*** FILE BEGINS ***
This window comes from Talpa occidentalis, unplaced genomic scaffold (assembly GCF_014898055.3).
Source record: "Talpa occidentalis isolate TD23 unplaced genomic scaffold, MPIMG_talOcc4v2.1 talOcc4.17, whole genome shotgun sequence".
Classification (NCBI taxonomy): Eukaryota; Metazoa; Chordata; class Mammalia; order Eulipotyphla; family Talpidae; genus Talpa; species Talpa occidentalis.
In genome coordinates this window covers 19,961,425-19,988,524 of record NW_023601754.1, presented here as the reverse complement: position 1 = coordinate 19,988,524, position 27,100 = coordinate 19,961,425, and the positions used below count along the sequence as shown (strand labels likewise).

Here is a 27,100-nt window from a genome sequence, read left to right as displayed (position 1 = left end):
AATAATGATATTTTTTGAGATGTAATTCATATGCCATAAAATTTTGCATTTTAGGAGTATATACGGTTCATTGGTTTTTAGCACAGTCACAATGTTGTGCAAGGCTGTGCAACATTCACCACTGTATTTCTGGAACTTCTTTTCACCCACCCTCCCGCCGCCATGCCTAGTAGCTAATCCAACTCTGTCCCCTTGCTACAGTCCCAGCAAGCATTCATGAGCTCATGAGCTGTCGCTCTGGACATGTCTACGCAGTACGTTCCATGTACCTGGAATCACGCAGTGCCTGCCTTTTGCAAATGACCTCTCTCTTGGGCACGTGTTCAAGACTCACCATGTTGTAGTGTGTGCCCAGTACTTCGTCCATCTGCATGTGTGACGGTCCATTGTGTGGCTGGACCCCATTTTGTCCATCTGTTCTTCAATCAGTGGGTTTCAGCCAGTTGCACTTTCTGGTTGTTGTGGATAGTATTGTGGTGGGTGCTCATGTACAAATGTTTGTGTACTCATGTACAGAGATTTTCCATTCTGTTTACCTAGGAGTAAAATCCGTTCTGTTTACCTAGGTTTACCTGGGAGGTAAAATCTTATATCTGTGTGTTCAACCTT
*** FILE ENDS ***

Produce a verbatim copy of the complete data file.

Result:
This window comes from Talpa occidentalis, unplaced genomic scaffold (assembly GCF_014898055.3).
Source record: "Talpa occidentalis isolate TD23 unplaced genomic scaffold, MPIMG_talOcc4v2.1 talOcc4.17, whole genome shotgun sequence".
Classification (NCBI taxonomy): Eukaryota; Metazoa; Chordata; class Mammalia; order Eulipotyphla; family Talpidae; genus Talpa; species Talpa occidentalis.
In genome coordinates this window covers 19,961,425-19,988,524 of record NW_023601754.1, presented here as the reverse complement: position 1 = coordinate 19,988,524, position 27,100 = coordinate 19,961,425, and the positions used below count along the sequence as shown (strand labels likewise).

Here is a 27,100-nt window from a genome sequence, read left to right as displayed (position 1 = left end):
AATAATGATATTTTTTGAGATGTAATTCATATGCCATAAAATTTTGCATTTTAGGAGTATATACGGTTCATTGGTTTTTAGCACAGTCACAATGTTGTGCAAGGCTGTGCAACATTCACCACTGTATTTCTGGAACTTCTTTTCACCCACCCTCCCGCCGCCATGCCTAGTAGCTAATCCAACTCTGTCCCCTTGCTACAGTCCCAGCAAGCATTCATGAGCTCATGAGCTGTCGCTCTGGACATGTCTACGCAGTACGTTCCATGTACCTGGAATCACGCAGTGCCTGCCTTTTGCAAATGACCTCTCTCTTGGGCACGTGTTCAAGACTCACCATGTTGTAGTGTGTGCCCAGTACTTCGTCCATCTGCATGTGTGACGGTCCATTGTGTGGCTGGACCCCATTTTGTCCATCTGTTCTTCAATCAGTGGGTTTCAGCCAGTTGCACTTTCTGGTTGTTGTGGATAGTATTGTGGTGGGTGCTCATGTACAAATGTTTGTGTACTCATGTACAGAGATTTTCCATTCTGTTTACCTAGGAGTAAAATCCGTTCTGTTTACCTAGGTTTACCTGGGAGGTAAAATCTTATATCTGTGTGTTCAACCTT